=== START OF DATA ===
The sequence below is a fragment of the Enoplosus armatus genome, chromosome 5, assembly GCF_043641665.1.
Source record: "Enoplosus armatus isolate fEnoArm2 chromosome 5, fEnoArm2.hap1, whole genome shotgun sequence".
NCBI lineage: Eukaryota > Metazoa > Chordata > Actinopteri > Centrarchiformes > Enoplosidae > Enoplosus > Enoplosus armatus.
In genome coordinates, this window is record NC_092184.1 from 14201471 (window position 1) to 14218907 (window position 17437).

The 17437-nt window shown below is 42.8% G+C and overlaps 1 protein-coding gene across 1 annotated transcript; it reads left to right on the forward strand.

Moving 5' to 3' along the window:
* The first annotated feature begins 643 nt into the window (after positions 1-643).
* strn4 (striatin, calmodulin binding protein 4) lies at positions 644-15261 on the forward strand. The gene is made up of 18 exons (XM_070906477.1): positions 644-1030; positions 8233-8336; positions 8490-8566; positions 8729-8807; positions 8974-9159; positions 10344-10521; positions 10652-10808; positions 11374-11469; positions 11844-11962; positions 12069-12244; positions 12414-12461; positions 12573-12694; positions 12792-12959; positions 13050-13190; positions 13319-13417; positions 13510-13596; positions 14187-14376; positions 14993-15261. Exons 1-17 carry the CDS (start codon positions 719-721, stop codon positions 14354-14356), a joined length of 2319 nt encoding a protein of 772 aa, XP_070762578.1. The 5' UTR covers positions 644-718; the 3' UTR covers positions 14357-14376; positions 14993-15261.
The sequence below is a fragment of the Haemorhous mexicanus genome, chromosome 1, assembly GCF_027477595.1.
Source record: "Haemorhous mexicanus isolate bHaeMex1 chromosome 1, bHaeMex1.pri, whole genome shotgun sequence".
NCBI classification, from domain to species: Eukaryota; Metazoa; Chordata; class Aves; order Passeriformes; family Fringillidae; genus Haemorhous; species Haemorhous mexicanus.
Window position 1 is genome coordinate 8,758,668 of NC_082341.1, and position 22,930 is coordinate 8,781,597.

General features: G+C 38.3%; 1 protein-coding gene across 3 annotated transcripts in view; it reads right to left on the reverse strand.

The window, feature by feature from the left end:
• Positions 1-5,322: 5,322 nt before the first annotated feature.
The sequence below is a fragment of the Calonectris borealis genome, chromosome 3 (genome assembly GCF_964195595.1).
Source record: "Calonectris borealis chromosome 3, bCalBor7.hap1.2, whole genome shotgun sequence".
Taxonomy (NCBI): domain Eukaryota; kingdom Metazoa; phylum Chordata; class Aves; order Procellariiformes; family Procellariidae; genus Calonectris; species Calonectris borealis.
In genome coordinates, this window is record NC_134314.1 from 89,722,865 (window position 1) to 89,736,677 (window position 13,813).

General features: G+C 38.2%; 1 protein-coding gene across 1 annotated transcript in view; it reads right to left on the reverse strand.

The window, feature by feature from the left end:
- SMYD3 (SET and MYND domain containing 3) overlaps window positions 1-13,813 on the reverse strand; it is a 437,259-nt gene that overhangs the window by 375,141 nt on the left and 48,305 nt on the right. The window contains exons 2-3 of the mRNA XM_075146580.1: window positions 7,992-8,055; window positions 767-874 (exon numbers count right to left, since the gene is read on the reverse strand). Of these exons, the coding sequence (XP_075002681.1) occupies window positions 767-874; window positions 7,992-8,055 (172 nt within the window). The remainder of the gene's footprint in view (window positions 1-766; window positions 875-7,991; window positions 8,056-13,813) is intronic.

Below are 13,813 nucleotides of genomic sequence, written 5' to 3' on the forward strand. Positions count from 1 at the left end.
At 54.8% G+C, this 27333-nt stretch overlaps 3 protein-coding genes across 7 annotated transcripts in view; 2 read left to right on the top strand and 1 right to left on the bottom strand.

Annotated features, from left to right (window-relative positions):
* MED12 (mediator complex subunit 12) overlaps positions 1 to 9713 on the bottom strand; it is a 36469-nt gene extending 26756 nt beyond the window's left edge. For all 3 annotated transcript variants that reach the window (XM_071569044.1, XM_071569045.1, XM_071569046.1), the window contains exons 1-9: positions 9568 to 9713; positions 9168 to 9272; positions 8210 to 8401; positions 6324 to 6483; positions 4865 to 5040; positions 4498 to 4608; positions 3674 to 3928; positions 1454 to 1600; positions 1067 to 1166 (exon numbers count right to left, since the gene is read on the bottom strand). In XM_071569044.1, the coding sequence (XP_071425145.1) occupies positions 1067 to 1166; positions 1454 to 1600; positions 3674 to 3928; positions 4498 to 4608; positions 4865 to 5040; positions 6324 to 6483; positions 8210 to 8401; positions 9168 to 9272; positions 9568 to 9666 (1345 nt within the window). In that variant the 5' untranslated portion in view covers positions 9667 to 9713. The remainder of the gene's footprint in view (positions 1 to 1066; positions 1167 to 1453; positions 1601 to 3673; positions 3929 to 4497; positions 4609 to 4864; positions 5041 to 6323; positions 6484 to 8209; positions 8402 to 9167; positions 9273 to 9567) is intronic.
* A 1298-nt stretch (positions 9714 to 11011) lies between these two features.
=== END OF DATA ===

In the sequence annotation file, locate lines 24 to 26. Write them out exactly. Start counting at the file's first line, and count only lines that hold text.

At 54.8% G+C, this 27333-nt stretch overlaps 3 protein-coding genes across 7 annotated transcripts in view; 2 read left to right on the top strand and 1 right to left on the bottom strand.

Annotated features, from left to right (window-relative positions):
* MED12 (mediator complex subunit 12) overlaps positions 1 to 9713 on the bottom strand; it is a 36469-nt gene extending 26756 nt beyond the window's left edge. For all 3 annotated transcript variants that reach the window (XM_071569044.1, XM_071569045.1, XM_071569046.1), the window contains exons 1-9: positions 9568 to 9713; positions 9168 to 9272; positions 8210 to 8401; positions 6324 to 6483; positions 4865 to 5040; positions 4498 to 4608; positions 3674 to 3928; positions 1454 to 1600; positions 1067 to 1166 (exon numbers count right to left, since the gene is read on the bottom strand). In XM_071569044.1, the coding sequence (XP_071425145.1) occupies positions 1067 to 1166; positions 1454 to 1600; positions 3674 to 3928; positions 4498 to 4608; positions 4865 to 5040; positions 6324 to 6483; positions 8210 to 8401; positions 9168 to 9272; positions 9568 to 9666 (1345 nt within the window). In that variant the 5' untranslated portion in view covers positions 9667 to 9713. The remainder of the gene's footprint in view (positions 1 to 1066; positions 1167 to 1453; positions 1601 to 3673; positions 3929 to 4497; positions 4609 to 4864; positions 5041 to 6323; positions 6484 to 8209; positions 8402 to 9167; positions 9273 to 9567) is intronic.